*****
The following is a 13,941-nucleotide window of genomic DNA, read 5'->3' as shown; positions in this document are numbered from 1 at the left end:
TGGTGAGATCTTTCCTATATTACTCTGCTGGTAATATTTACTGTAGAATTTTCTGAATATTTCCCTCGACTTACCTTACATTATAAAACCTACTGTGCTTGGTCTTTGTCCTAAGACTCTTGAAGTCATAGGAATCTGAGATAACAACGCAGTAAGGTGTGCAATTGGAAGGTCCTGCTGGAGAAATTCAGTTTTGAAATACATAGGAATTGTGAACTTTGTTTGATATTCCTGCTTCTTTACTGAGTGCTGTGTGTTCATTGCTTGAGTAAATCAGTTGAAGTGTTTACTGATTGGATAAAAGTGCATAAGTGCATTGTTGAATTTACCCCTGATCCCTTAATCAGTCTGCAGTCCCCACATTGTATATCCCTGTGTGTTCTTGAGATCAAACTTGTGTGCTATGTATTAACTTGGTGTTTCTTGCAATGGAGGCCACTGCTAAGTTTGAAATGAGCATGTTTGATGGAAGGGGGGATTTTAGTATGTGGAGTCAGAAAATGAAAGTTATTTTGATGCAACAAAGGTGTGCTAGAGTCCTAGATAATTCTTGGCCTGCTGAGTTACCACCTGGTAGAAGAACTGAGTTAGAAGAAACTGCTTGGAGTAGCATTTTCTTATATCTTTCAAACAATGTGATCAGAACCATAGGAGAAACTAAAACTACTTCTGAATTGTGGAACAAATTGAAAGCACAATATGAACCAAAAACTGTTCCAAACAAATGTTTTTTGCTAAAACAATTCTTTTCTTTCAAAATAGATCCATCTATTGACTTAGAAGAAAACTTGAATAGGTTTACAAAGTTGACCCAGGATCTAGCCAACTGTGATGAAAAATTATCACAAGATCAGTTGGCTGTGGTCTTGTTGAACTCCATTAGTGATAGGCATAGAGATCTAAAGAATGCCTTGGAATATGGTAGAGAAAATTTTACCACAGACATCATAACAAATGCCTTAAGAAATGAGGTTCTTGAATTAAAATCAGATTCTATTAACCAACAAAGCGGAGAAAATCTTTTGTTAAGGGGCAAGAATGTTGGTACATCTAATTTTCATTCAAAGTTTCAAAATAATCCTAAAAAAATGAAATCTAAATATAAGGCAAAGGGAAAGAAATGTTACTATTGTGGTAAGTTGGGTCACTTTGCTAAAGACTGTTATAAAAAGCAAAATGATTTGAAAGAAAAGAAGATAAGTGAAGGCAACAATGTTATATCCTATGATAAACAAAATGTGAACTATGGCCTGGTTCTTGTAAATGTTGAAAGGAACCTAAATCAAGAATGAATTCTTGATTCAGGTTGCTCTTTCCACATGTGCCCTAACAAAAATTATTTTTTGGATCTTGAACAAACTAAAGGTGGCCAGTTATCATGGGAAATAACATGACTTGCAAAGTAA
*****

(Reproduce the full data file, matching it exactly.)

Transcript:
The following is a 13,941-nucleotide window of genomic DNA, read 5'->3' as shown; positions in this document are numbered from 1 at the left end:
TGGTGAGATCTTTCCTATATTACTCTGCTGGTAATATTTACTGTAGAATTTTCTGAATATTTCCCTCGACTTACCTTACATTATAAAACCTACTGTGCTTGGTCTTTGTCCTAAGACTCTTGAAGTCATAGGAATCTGAGATAACAACGCAGTAAGGTGTGCAATTGGAAGGTCCTGCTGGAGAAATTCAGTTTTGAAATACATAGGAATTGTGAACTTTGTTTGATATTCCTGCTTCTTTACTGAGTGCTGTGTGTTCATTGCTTGAGTAAATCAGTTGAAGTGTTTACTGATTGGATAAAAGTGCATAAGTGCATTGTTGAATTTACCCCTGATCCCTTAATCAGTCTGCAGTCCCCACATTGTATATCCCTGTGTGTTCTTGAGATCAAACTTGTGTGCTATGTATTAACTTGGTGTTTCTTGCAATGGAGGCCACTGCTAAGTTTGAAATGAGCATGTTTGATGGAAGGGGGGATTTTAGTATGTGGAGTCAGAAAATGAAAGTTATTTTGATGCAACAAAGGTGTGCTAGAGTCCTAGATAATTCTTGGCCTGCTGAGTTACCACCTGGTAGAAGAACTGAGTTAGAAGAAACTGCTTGGAGTAGCATTTTCTTATATCTTTCAAACAATGTGATCAGAACCATAGGAGAAACTAAAACTACTTCTGAATTGTGGAACAAATTGAAAGCACAATATGAACCAAAAACTGTTCCAAACAAATGTTTTTTGCTAAAACAATTCTTTTCTTTCAAAATAGATCCATCTATTGACTTAGAAGAAAACTTGAATAGGTTTACAAAGTTGACCCAGGATCTAGCCAACTGTGATGAAAAATTATCACAAGATCAGTTGGCTGTGGTCTTGTTGAACTCCATTAGTGATAGGCATAGAGATCTAAAGAATGCCTTGGAATATGGTAGAGAAAATTTTACCACAGACATCATAACAAATGCCTTAAGAAATGAGGTTCTTGAATTAAAATCAGATTCTATTAACCAACAAAGCGGAGAAAATCTTTTGTTAAGGGGCAAGAATGTTGGTACATCTAATTTTCATTCAAAGTTTCAAAATAATCCTAAAAAAATGAAATCTAAATATAAGGCAAAGGGAAAGAAATGTTACTATTGTGGTAAGTTGGGTCACTTTGCTAAAGACTGTTATAAAAAGCAAAATGATTTGAAAGAAAAGAAGATAAGTGAAGGCAACAATGTTATATCCTATGATAAACAAAATGTGAACTATGGCCTGGTTCTTGTAAATGTTGAAAGGAACCTAAATCAAGAATGAATTCTTGATTCAGGTTGCTCTTTCCACATGTGCCCTAACAAAAATTATTTTTTGGATCTTGAACAAACTAAAGGTGGCCAGTTATCATGGGAAATAACATGACTTGCAAAGTAA